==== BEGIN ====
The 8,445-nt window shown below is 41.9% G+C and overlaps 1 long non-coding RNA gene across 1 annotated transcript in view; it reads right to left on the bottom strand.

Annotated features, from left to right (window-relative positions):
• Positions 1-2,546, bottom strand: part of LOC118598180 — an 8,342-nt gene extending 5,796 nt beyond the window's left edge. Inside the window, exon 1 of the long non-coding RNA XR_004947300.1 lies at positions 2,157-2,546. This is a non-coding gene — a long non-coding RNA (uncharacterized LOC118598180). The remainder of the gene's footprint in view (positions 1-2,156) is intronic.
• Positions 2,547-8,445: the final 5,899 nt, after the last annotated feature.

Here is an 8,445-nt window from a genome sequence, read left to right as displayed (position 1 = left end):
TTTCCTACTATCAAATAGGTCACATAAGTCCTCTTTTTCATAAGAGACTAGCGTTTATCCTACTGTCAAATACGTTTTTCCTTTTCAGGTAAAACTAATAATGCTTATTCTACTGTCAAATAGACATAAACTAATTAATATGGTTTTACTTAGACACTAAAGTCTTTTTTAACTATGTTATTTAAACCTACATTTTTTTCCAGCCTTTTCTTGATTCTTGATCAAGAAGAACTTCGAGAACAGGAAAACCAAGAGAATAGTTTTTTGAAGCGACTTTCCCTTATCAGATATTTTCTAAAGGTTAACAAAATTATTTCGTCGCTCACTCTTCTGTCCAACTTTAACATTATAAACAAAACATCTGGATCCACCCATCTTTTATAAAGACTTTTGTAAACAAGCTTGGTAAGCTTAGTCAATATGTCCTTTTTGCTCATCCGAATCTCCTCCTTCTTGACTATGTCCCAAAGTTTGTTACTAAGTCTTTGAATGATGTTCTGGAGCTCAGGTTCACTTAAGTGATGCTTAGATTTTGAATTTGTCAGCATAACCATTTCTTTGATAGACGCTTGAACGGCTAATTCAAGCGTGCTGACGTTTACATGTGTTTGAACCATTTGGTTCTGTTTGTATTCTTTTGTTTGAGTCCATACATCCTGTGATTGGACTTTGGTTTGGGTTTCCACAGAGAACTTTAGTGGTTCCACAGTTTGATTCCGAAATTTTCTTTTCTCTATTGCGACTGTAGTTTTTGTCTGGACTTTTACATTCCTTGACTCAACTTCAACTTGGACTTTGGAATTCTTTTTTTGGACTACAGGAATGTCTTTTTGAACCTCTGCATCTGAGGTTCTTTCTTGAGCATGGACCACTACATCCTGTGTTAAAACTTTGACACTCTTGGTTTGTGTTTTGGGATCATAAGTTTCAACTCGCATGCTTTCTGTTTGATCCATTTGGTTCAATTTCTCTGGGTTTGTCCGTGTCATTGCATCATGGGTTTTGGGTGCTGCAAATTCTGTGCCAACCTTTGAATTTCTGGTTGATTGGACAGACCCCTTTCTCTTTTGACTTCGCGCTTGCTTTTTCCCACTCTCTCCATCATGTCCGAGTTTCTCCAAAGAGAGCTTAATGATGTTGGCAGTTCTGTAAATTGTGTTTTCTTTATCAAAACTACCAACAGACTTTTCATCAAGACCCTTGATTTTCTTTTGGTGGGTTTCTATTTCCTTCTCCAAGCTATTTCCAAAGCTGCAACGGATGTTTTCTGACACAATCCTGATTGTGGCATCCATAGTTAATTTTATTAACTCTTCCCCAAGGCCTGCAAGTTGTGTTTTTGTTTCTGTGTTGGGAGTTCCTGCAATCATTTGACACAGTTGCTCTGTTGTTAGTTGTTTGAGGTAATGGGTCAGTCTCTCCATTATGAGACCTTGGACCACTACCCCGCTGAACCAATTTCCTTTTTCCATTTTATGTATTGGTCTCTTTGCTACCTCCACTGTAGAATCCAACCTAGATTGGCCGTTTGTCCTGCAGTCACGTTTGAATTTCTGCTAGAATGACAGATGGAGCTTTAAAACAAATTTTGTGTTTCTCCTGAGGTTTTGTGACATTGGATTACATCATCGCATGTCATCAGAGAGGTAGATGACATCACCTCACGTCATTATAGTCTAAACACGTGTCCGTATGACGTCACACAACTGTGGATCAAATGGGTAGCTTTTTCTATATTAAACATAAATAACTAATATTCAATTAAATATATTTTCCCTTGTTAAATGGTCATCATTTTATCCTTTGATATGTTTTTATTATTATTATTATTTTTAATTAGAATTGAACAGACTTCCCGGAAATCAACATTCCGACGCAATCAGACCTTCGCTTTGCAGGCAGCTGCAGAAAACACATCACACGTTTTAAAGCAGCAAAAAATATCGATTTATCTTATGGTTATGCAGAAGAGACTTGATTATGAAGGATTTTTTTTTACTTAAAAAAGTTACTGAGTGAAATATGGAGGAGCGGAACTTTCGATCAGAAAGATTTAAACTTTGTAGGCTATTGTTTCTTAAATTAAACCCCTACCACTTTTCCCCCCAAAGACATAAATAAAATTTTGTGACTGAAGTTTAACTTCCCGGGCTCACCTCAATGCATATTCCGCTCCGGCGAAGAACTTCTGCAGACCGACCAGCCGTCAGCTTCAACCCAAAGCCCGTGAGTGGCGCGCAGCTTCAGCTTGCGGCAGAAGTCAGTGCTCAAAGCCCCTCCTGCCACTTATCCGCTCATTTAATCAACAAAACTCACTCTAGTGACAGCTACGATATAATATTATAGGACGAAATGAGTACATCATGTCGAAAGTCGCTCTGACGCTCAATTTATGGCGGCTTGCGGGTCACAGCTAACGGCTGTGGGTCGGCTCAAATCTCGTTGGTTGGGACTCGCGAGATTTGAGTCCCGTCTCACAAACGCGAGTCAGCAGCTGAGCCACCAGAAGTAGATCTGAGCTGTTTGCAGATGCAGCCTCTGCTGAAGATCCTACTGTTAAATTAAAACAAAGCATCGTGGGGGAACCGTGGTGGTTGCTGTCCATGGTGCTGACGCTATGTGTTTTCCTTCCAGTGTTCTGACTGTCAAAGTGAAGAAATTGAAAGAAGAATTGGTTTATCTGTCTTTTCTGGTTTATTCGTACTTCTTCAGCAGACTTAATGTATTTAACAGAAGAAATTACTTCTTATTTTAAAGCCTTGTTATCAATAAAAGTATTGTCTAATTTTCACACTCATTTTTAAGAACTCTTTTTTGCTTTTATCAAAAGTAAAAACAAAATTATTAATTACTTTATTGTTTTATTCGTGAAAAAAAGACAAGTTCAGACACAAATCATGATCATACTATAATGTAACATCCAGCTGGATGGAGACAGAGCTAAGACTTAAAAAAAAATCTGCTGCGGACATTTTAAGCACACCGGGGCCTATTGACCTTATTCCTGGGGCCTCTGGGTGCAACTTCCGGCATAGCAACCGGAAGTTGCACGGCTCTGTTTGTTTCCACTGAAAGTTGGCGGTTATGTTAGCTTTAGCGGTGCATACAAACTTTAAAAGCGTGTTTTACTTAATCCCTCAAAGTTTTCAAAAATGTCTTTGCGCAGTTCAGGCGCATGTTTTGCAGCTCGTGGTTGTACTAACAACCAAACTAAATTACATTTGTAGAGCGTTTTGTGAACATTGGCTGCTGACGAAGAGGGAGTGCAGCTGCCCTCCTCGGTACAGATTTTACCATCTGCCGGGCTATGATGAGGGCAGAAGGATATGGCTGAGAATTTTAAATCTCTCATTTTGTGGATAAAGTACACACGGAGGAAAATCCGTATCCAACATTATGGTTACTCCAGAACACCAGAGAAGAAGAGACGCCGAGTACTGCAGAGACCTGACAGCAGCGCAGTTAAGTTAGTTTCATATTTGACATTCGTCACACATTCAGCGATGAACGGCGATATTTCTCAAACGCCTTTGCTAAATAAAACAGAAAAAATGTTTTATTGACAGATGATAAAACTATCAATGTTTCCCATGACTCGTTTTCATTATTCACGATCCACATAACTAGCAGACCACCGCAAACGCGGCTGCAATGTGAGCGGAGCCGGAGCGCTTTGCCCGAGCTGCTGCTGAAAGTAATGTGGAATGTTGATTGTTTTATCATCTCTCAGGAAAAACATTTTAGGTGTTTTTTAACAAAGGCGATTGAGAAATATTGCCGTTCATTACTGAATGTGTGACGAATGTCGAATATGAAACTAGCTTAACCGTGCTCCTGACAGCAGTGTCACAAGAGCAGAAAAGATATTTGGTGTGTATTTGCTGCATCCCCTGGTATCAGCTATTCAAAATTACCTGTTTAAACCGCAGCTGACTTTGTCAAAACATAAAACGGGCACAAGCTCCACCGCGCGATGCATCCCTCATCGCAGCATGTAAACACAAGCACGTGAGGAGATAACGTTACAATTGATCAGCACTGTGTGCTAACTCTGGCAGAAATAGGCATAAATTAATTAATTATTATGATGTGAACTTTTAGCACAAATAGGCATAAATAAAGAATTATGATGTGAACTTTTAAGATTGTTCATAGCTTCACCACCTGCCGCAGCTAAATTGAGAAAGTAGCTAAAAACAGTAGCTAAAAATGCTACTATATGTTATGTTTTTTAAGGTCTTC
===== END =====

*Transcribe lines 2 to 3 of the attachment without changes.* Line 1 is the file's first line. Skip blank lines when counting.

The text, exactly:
Annotated features, from left to right (window-relative positions):
• Positions 1-2,546, bottom strand: part of LOC118598180 — an 8,342-nt gene extending 5,796 nt beyond the window's left edge. Inside the window, exon 1 of the long non-coding RNA XR_004947300.1 lies at positions 2,157-2,546. This is a non-coding gene — a long non-coding RNA (uncharacterized LOC118598180). The remainder of the gene's footprint in view (positions 1-2,156) is intronic.